And is it not generally in such ways that our most precious gifts are given us? Every good and perfect gift is from above, yet is there something of heart-blood on them all. A noble painting is a precious gift. It is a thing of beauty and a joy forever.  So is it with every noble poem; so with our civil and religious liberty. They are all gifts to us; they come from God; they are ours to cherish and enjoy. Yet every one of them is wet with tears, and charactered with human toil and pain, and oftentimes, like the Messiah's garment, dipped in the final ministry of blood. Into that fellowship of lofty gifts I want you, then, to put your daily bread. It is not little, nor is it insignificant when you remember all that lies behind it.

By Lowly Hands

Lastly, in the light of harvest think of the hands through which the gift is given. ‘Give us this day our daily bread’ we pray, and then through certain hands it is bestowed. Whose hands? Are they the hands of the illustrious, or of those whose names are famous in the world? All of you know as well as I do that it is not thus our bread is ministered; it reaches us by the hands of lowly men. Out of his cottage does the reaper come, and back to his cottage does he go at evening. And we halt a moment, and we watch him toiling under the autumn sunshine in the field. But what his name is, or where he had his birth, or what are his hopes and what his tragedies, of that we know absolutely nothing. So was it with the sower in the spring, and the harvester in autumn. They have no chronicle, nor any luster, nor any greatness in the eyes of man. And what I want you to realize is this, that when God answers this universal prayer, it is such hands as these that he employs.  Are there not tens of thousands who are nameless, toiling, sorrowing, rejoicing, dying, and never raising a ripple on the sea? Give us this day our daily bread—it is by such hands that the prayer is answered. It is by these that the Almighty Father shows that He is hearkening to His children. It is His recognition of obscurity.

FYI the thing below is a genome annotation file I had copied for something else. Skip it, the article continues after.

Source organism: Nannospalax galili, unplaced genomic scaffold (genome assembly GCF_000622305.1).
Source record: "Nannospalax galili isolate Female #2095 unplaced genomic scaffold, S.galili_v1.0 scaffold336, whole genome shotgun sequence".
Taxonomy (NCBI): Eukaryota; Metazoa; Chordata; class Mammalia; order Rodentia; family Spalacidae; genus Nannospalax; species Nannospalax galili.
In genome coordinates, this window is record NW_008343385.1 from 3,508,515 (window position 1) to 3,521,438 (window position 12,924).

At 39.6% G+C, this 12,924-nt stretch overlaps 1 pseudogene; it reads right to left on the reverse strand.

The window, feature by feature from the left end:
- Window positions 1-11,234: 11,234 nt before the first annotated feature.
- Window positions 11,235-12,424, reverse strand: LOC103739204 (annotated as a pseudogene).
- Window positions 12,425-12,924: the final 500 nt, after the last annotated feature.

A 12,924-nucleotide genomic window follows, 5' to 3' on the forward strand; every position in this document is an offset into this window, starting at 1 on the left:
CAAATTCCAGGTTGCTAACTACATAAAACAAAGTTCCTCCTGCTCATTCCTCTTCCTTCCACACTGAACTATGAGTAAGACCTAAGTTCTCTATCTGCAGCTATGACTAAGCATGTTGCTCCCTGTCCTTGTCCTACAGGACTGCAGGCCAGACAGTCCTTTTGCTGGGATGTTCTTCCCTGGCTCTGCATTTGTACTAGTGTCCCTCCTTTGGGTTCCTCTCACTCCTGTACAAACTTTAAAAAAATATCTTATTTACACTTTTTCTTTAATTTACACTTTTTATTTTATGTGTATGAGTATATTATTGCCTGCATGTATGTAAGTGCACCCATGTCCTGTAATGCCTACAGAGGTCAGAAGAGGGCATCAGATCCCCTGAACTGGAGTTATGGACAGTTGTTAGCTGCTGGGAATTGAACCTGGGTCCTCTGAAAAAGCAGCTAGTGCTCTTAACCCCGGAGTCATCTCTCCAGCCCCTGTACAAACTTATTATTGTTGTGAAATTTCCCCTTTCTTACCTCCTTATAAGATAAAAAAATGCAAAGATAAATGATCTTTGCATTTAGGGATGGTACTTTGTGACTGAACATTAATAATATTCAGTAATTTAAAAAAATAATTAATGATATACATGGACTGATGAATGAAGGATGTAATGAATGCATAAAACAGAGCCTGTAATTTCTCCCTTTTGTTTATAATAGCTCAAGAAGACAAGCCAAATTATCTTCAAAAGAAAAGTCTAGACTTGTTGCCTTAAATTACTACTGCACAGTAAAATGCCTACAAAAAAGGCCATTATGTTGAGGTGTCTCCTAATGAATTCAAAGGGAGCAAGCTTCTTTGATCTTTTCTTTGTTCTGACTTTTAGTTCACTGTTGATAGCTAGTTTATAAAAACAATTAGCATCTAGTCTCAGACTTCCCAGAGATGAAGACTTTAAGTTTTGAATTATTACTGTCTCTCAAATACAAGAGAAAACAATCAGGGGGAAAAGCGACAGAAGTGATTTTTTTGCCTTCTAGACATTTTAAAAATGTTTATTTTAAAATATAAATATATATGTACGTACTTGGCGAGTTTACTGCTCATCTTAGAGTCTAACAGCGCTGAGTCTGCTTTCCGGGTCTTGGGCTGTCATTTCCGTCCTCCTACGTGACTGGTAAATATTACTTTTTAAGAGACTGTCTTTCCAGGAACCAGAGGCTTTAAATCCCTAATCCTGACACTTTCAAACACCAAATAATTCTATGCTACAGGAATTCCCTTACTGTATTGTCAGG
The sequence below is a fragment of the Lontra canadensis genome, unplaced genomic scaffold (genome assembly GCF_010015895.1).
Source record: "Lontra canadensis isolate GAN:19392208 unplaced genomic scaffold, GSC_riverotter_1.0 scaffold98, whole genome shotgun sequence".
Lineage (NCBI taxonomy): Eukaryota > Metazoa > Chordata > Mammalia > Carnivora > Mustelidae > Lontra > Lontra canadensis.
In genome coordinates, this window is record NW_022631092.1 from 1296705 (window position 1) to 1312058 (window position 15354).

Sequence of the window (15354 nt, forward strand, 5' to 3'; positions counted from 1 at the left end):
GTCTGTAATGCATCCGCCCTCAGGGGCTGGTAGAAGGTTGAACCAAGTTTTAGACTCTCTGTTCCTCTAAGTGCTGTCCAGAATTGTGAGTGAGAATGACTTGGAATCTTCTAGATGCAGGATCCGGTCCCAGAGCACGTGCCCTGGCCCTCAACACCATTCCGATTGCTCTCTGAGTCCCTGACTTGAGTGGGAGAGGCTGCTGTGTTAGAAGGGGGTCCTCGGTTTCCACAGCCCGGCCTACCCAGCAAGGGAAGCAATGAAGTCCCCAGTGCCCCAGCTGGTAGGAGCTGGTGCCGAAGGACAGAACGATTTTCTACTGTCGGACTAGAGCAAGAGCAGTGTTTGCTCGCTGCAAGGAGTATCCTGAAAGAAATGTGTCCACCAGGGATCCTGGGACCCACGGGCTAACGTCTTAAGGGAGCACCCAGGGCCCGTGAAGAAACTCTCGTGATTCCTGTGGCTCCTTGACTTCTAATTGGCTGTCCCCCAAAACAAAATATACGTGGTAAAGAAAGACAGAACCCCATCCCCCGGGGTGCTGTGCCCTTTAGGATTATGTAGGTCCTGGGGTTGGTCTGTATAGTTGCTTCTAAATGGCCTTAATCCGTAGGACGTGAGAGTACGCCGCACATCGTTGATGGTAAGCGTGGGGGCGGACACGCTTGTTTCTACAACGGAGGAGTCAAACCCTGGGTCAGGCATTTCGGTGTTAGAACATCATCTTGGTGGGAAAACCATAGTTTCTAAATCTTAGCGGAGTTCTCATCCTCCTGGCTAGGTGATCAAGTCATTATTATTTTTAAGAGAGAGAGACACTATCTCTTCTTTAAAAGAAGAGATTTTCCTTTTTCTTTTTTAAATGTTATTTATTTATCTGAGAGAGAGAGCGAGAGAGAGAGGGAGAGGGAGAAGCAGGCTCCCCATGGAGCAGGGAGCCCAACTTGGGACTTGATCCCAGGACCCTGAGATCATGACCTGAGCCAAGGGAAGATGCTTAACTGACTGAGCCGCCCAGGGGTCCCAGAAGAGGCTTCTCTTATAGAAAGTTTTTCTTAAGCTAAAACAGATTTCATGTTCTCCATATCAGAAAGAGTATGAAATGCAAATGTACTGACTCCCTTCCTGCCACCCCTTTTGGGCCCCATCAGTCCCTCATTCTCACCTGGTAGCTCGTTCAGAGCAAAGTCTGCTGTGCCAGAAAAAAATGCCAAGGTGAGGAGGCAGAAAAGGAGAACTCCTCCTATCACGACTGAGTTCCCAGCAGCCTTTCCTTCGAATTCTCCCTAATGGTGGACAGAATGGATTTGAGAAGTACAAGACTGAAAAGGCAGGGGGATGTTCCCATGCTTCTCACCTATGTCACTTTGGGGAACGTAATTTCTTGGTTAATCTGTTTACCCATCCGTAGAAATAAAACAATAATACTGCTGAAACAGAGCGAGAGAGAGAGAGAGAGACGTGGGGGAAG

Perhaps we shall never know how life is beautified and raised and glorified by those who toil in undistinguished fashion. Such men may never write great poems, but it is they who make great poems possible. Such may never do heroic things, but they are the soil in which the seed is sown. Such men will not redeem the world. It takes the incarnate Son of God for that. But they—the peasants and the fishermen—will carry forth the music to humanity. Give us this day our daily bread. Are there not multitudes who are praying so?

And you, you have no genius, no gifts? You are an obscure and ordinary person ? But if there is any meaning in our text, set in the light of sowing and of harvest, it is that the answer to that daily prayer will be vouchsafed through lowly folk like you.”

G.H. Morrison (1866-1928)

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Tuesday, March 10, 2009

“Boy, Did I Need You Today!”

The feet of a tightrope walker.

Image via Wikipedia

How often does our thanksgiving ring hollow to our Lord?

Imagine this with me.

A great circus performer thrills audiences night after night under the Big Top. His specialty is the high wire, and he performs it with ease. For him, walking on that slender strand is no harder than walking the floor at home. His skills and his balance are so great that he doesn’t even bother working with a net, even though he works at heights that would mean instant death if he were to fall.

Then one day he accepts a challenge…to walk the wire at twice the height, and do it outside. The date is set, and the conditions of the challenge are clear. No matter what the weather, he will perform. Failure to do so would be forfeiture and disgrace.

The day of the challenge does not dawn well. High winds buffet him on the platform and make the wire dance before his eyes. Rain slaps his face, blurs his vision, and slickens the already treacherous strand that he must traverse.